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  • ‘Seed Share’ Events Work Around DC Pot Law

    Now that marijuana is legal to grow and possess in Washington, D.C. there is just one problem: Where do we get the pot?
    The DC Cannabis Campaign, which championed the legalization law, will hold the first of its planned “seed shares” on March 26 at The Libertine bar in North West D.C., the one month anniversary of the law taking effect.
    Aspiring pot growers can attend this share event, or a second one planned for March 28, where other enthusiasts will gather to share, but not sell or trade, their seeds.
    While possession of up to two ounces of marijuana is legal in the district, it is still against the law for residents to sell, trade or exchange any type of service for cannabis. Which means it will be illegal for attendees to offer food or drinks in exchange for seeds.
    All attendees of the seed share must be at least 21 years old and no one is allowed to share more than one ounce of seeds with any one person. While under the law seeds are considered marijuana, the campaign is asking that nobody bring any actual buds to the share event.
    Adam Eidinger, DC Cannabis Campaign chairman, said residents have already shown an immense interest in the seed share, and he is expecting a large turnout for both the planned events.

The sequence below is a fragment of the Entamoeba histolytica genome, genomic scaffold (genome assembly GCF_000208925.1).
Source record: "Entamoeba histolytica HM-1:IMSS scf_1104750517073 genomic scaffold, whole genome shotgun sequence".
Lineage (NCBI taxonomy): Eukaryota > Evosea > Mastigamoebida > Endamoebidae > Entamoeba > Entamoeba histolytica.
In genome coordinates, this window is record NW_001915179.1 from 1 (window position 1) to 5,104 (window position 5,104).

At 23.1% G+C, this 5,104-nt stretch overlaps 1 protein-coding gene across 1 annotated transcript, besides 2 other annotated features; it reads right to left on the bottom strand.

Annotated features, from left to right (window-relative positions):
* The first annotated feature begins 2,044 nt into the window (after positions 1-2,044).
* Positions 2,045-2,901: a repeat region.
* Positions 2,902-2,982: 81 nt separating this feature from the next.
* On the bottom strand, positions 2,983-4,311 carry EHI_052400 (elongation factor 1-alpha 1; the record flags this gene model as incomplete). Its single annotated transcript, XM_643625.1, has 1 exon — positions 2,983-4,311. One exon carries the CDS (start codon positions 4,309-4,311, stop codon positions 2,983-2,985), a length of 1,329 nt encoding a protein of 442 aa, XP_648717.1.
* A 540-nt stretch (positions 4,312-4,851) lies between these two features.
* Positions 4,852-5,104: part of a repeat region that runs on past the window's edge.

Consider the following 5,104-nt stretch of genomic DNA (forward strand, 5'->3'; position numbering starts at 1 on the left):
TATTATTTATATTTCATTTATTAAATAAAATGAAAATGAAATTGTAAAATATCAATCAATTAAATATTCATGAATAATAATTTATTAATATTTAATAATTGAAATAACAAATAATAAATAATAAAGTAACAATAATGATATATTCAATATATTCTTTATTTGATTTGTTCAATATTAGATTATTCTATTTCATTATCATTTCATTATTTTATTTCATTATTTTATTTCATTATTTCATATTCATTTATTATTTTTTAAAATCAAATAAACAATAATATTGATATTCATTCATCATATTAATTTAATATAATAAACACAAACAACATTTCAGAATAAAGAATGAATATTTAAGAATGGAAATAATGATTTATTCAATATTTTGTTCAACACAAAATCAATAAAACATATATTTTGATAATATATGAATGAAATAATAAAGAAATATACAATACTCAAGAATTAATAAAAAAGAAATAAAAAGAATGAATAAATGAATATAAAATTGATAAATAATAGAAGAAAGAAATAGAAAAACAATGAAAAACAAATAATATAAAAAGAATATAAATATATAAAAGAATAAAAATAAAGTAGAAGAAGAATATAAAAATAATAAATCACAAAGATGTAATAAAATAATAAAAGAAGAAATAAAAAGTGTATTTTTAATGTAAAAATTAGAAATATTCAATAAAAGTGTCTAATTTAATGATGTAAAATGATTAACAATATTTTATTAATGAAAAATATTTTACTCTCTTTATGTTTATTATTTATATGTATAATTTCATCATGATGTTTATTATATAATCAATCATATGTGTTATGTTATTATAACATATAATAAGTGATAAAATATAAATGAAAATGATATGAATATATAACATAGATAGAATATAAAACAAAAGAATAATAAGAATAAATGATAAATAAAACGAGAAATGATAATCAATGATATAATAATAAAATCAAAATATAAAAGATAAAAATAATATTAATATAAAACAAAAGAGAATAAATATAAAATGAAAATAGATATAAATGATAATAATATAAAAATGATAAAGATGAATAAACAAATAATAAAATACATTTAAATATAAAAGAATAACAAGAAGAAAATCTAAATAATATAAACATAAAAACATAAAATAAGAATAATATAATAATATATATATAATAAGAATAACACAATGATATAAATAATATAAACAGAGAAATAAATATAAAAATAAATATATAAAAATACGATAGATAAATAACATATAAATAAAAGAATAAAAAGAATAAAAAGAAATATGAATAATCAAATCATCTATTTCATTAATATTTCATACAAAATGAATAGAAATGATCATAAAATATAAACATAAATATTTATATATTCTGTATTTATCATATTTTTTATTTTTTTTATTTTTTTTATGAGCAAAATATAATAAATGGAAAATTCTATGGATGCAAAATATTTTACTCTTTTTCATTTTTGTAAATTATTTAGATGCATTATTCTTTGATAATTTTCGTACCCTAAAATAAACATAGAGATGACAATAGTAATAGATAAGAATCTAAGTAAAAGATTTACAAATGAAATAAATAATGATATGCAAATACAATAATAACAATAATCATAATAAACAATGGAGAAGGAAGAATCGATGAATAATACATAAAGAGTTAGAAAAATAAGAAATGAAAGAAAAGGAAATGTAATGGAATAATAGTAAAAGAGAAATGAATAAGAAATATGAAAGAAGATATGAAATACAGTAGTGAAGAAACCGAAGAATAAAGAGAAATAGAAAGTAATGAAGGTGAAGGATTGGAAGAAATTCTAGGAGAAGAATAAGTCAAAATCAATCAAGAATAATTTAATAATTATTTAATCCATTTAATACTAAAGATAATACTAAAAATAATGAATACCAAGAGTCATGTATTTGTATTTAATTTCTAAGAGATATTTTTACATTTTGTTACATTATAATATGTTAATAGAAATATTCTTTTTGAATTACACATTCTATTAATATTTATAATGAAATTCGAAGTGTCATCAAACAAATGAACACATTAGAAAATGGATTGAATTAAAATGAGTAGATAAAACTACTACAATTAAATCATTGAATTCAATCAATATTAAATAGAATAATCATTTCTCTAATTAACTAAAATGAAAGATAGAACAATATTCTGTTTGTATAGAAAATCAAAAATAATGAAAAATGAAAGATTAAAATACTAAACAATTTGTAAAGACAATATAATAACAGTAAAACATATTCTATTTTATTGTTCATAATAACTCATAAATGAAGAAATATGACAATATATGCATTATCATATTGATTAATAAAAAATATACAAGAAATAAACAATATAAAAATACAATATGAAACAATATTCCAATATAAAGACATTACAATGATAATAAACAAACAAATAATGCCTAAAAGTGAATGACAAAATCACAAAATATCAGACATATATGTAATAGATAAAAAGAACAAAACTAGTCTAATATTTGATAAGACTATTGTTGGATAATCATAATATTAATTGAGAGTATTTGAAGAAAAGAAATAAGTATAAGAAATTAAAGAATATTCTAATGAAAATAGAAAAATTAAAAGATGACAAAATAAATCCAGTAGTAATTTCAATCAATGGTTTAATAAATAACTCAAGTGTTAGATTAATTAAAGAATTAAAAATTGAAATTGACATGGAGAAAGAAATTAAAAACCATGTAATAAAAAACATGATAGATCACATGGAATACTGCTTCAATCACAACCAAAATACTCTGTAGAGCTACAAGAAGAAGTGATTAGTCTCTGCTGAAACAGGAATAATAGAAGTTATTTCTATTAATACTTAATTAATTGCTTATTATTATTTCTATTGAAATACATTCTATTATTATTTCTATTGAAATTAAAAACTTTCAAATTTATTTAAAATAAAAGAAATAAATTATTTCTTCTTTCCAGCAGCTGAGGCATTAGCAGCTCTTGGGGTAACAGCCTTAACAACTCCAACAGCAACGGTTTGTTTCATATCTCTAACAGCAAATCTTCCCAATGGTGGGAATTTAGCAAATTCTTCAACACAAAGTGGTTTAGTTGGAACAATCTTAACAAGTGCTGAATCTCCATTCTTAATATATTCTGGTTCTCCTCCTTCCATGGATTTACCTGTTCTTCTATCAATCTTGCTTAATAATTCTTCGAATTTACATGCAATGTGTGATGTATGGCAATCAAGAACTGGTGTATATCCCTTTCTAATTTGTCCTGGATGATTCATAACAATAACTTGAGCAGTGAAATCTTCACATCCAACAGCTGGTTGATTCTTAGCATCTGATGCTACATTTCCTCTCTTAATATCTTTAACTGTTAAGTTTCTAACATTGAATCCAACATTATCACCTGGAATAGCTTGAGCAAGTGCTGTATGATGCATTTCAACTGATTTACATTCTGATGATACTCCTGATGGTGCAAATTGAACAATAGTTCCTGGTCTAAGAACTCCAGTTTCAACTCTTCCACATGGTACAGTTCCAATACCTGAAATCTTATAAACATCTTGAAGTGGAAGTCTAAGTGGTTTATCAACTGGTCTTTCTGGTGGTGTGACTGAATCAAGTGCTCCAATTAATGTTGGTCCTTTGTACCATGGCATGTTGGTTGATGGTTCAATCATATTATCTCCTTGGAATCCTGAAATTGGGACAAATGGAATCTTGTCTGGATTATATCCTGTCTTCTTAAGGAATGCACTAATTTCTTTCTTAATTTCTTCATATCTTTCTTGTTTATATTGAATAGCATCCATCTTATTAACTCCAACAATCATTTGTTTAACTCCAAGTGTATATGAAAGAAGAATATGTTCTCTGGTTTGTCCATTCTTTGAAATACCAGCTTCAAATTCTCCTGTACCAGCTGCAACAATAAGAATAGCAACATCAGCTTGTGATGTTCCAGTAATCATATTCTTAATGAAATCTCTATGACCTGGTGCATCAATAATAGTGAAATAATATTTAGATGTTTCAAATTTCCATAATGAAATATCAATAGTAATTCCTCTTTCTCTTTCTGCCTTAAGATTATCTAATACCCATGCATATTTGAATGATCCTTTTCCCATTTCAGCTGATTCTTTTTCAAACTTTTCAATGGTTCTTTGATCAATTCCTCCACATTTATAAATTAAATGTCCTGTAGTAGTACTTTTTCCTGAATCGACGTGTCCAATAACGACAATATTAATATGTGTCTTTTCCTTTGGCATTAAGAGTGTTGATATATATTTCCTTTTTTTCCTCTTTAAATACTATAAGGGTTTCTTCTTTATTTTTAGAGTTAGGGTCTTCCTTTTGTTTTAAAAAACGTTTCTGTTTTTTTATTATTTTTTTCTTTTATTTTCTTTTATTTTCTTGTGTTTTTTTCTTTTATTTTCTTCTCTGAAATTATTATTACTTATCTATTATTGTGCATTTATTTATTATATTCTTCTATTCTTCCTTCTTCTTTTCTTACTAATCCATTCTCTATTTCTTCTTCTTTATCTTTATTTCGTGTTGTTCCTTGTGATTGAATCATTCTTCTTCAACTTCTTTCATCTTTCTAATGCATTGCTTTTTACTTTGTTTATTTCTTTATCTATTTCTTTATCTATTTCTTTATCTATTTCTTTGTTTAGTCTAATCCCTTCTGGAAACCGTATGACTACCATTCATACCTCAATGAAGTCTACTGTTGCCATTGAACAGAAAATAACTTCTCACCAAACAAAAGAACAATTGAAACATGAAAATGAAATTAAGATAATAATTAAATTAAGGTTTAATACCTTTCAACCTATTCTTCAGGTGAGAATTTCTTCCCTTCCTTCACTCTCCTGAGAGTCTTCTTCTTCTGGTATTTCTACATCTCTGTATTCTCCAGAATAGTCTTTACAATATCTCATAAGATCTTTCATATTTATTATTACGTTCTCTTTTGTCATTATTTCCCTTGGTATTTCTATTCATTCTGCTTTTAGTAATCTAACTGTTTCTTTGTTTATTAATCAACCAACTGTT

The campaign expects a 30 to 1 ratio of people looking for seeds compared to those who have seeds, but in order to avoid a rush on seeds, it has arranged for a few “ringers” to show up with many seeds to share.
    The campaign encourages people not to take more than a dozen seeds, which is more than enough to start a personal grow operation.
    The district is also looking to side step laws in enforcing the new marijuana law. The DC Council said it would be pursuing ways to use emergency funds to set up a framework for regulation of marijuana now that it is legal to possess.
    Though congress has said it most likely will not pursue a legal case against the city for its marijuana legalization law, it prohibits DC from using congressional funds to enact any law to reduce penalties for possession or use.

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